UCA Tutorial #2: Sensation Source Playback

Previous tutorial: Hello (Sensation) World

Next tutorial: Triggering Sensations with Hands


In this tutorial, we will look at the UCA’s Sensation Source Playback example. This introduces the Running property and shows how we can use helper functions, provided by the UCA, to control playback duration. We also show how a sensation’s haptic priority can be set.

Up and running

From the UCA’s Examples folder, open the SensationSourcePlayback scene and, ensuring your Ultrahaptics array is connected, hit play.

In the scene, click the checkboxes to trigger the associated haptics. For each sensation, both enabled and Running checkboxes must be checked to emit. As a Sensation Source begins emitting, any other emitting sensation is disabled.


Behind the scenes

Looking at the scene in more detail we see that it contains typical scene elements – Main CameraDirectional Light – plus the UltrahapticsKit prefab from our opening lesson. There are now three Sensation game objects – Sensation AB and C. There is also a canvas object containing the additional elements to hold text and controls to start and stop our sensations.

Any sensation emitting game object has a Sensation Source component. In our example, these are positioned 20cm above the centre of the array. Each has a different sensation, selected from the drop-down box of the Sensation Block field. The Running status remains false until one of the checkboxes in the running scene is clicked.

The game objects labelled RunningHapticA and RunningHapticB are Toggle checkbox objects and set the Running status of the referenced Sensation Source.

The RunForButton button has on OnClick method that calls a script function attached to the slider, which in turn calls the RunForDuration method of the referenced Sensation Source.

We can use the Running status directly or the RunForDuration method to play back our haptic on some event, such as a collision trigger.

With the RunForDuration method, sensation playback will continue in the background once triggered, allowing other UI events to happen. It also gives priority to the most recent call, so that any currently running sensation stops when RunForDuration is called by another sensation. You may wish to experiment with this by modifying the scene to add a second “Run for Duration” button associated with a different sensation.


Running and Enabled Properties

Each component of a Unity Game Object can be enabled or disabled. Either check or uncheck the box at the top left-hand corner of the component or set the enabled property in a C# script. Take a look at this video tutorial on Unity.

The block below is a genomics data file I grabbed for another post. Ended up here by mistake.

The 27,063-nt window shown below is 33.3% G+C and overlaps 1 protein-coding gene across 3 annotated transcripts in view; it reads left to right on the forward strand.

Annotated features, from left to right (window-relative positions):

For a Sensation Source to be “playing”, its Enabled and Running checkboxes must be checked. These checkboxes have two distinct purposes:

  • Enabled checkbox: Enabling or disables the Sensation Source’s enabled This has the effect of starting/stopping time for the sensation. If disabled, then enabled, the sensation will start from its initial position, at time = 0.
  • Running checkbox: If we start and stop using the Running property, the sensation’s time state continues incrementing in the background.

The effect of these two checkboxes can be seen by toggling the enabled checkbox of Sensation B in the example scene. The dial sensation traces a circular path that always starts from the same position. In contrast, when toggling the Running checkbox, the dial sensation’s position is not reset – its time loop continues in the background.

The difference is important when dealing with haptics that evolve over time, such as an expanding circle sensation. Both enabled and Running properties must be set for haptics to be played.


Haptic Priority

Your Unity scene may require several Sensation Sources to be triggered or disabled, depending on your application. For example, a space shooter game may have one haptic sensation associated with the controllable space ship, but different haptics for firing a weapon or being hit by asteroids.

The Priority value allows you to decide what haptic should happen when. Higher priority haptics will play, even if lower priority ones are running. Lower priority haptics is disabled by higher priority ones. This is demonstrated in the UCA’s Priority example scene.

This has a hand tracked ‘cursor’, a “scanning”, blue line and a bouncing, orange ball. The green cursor has the lowest priority (1), while the blue line has the highest (3). You can see the active sensations in the Sensation Emitter component of the Ultrahaptics Kit game object.



The Priority scene requires the Leap Motion® prefabs to be added. You can read instructions for adding the Leap Motion to your Unity scene in the next lesson or the Quick Start Guide.

Next tutorial: Triggering Sensations with Hands

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